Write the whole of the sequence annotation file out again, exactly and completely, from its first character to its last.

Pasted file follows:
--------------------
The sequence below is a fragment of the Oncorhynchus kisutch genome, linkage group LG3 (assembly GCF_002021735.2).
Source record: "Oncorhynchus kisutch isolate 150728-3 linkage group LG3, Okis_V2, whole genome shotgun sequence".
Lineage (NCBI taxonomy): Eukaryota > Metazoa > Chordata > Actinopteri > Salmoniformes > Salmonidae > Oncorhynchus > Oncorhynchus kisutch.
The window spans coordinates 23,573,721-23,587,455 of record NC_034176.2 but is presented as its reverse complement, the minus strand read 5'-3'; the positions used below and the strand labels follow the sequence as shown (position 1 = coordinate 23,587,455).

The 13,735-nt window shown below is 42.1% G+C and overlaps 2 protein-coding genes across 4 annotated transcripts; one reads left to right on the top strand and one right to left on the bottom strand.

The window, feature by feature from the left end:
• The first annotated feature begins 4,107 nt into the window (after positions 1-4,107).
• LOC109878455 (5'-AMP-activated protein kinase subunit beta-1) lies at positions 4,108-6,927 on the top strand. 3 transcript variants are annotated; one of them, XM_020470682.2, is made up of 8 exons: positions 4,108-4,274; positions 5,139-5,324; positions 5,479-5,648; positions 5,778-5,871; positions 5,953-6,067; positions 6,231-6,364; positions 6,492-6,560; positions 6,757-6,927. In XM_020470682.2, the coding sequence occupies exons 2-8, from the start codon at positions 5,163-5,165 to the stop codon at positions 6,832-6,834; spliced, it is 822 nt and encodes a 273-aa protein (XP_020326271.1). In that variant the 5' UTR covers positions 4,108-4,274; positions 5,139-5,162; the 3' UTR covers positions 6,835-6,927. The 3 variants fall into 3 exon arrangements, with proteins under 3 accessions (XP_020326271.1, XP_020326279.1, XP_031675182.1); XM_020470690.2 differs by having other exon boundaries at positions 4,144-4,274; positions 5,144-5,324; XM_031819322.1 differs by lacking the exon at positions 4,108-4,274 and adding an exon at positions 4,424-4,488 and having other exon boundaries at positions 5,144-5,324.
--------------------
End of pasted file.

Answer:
The sequence below is a fragment of the Oncorhynchus kisutch genome, linkage group LG3 (assembly GCF_002021735.2).
Source record: "Oncorhynchus kisutch isolate 150728-3 linkage group LG3, Okis_V2, whole genome shotgun sequence".
Lineage (NCBI taxonomy): Eukaryota > Metazoa > Chordata > Actinopteri > Salmoniformes > Salmonidae > Oncorhynchus > Oncorhynchus kisutch.
The window spans coordinates 23,573,721-23,587,455 of record NC_034176.2 but is presented as its reverse complement, the minus strand read 5'-3'; the positions used below and the strand labels follow the sequence as shown (position 1 = coordinate 23,587,455).

The 13,735-nt window shown below is 42.1% G+C and overlaps 2 protein-coding genes across 4 annotated transcripts; one reads left to right on the top strand and one right to left on the bottom strand.

The window, feature by feature from the left end:
• The first annotated feature begins 4,107 nt into the window (after positions 1-4,107).
• LOC109878455 (5'-AMP-activated protein kinase subunit beta-1) lies at positions 4,108-6,927 on the top strand. 3 transcript variants are annotated; one of them, XM_020470682.2, is made up of 8 exons: positions 4,108-4,274; positions 5,139-5,324; positions 5,479-5,648; positions 5,778-5,871; positions 5,953-6,067; positions 6,231-6,364; positions 6,492-6,560; positions 6,757-6,927. In XM_020470682.2, the coding sequence occupies exons 2-8, from the start codon at positions 5,163-5,165 to the stop codon at positions 6,832-6,834; spliced, it is 822 nt and encodes a 273-aa protein (XP_020326271.1). In that variant the 5' UTR covers positions 4,108-4,274; positions 5,139-5,162; the 3' UTR covers positions 6,835-6,927. The 3 variants fall into 3 exon arrangements, with proteins under 3 accessions (XP_020326271.1, XP_020326279.1, XP_031675182.1); XM_020470690.2 differs by having other exon boundaries at positions 4,144-4,274; positions 5,144-5,324; XM_031819322.1 differs by lacking the exon at positions 4,108-4,274 and adding an exon at positions 4,424-4,488 and having other exon boundaries at positions 5,144-5,324.